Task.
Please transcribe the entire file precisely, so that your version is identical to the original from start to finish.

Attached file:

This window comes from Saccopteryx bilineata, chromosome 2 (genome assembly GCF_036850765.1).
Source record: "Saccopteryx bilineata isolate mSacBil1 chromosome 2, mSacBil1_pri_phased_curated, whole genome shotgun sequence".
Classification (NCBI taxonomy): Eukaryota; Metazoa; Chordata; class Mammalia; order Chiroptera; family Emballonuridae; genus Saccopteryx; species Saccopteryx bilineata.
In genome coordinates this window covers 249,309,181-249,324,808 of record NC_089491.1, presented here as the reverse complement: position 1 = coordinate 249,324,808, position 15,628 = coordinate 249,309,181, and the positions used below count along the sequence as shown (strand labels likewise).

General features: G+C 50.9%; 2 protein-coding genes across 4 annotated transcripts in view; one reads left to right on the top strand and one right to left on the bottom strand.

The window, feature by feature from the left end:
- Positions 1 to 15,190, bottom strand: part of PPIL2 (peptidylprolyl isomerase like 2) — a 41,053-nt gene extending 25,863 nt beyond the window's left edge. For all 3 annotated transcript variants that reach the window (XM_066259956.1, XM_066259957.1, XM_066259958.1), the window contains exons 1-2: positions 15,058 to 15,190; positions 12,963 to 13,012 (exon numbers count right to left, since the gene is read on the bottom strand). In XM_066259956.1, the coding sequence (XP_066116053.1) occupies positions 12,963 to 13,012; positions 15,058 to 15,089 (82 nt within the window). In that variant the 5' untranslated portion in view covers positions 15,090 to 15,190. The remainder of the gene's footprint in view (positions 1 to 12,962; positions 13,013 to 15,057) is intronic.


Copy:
This window comes from Saccopteryx bilineata, chromosome 2 (genome assembly GCF_036850765.1).
Source record: "Saccopteryx bilineata isolate mSacBil1 chromosome 2, mSacBil1_pri_phased_curated, whole genome shotgun sequence".
Classification (NCBI taxonomy): Eukaryota; Metazoa; Chordata; class Mammalia; order Chiroptera; family Emballonuridae; genus Saccopteryx; species Saccopteryx bilineata.
In genome coordinates this window covers 249,309,181-249,324,808 of record NC_089491.1, presented here as the reverse complement: position 1 = coordinate 249,324,808, position 15,628 = coordinate 249,309,181, and the positions used below count along the sequence as shown (strand labels likewise).

General features: G+C 50.9%; 2 protein-coding genes across 4 annotated transcripts in view; one reads left to right on the top strand and one right to left on the bottom strand.

The window, feature by feature from the left end:
- Positions 1 to 15,190, bottom strand: part of PPIL2 (peptidylprolyl isomerase like 2) — a 41,053-nt gene extending 25,863 nt beyond the window's left edge. For all 3 annotated transcript variants that reach the window (XM_066259956.1, XM_066259957.1, XM_066259958.1), the window contains exons 1-2: positions 15,058 to 15,190; positions 12,963 to 13,012 (exon numbers count right to left, since the gene is read on the bottom strand). In XM_066259956.1, the coding sequence (XP_066116053.1) occupies positions 12,963 to 13,012; positions 15,058 to 15,089 (82 nt within the window). In that variant the 5' untranslated portion in view covers positions 15,090 to 15,190. The remainder of the gene's footprint in view (positions 1 to 12,962; positions 13,013 to 15,057) is intronic.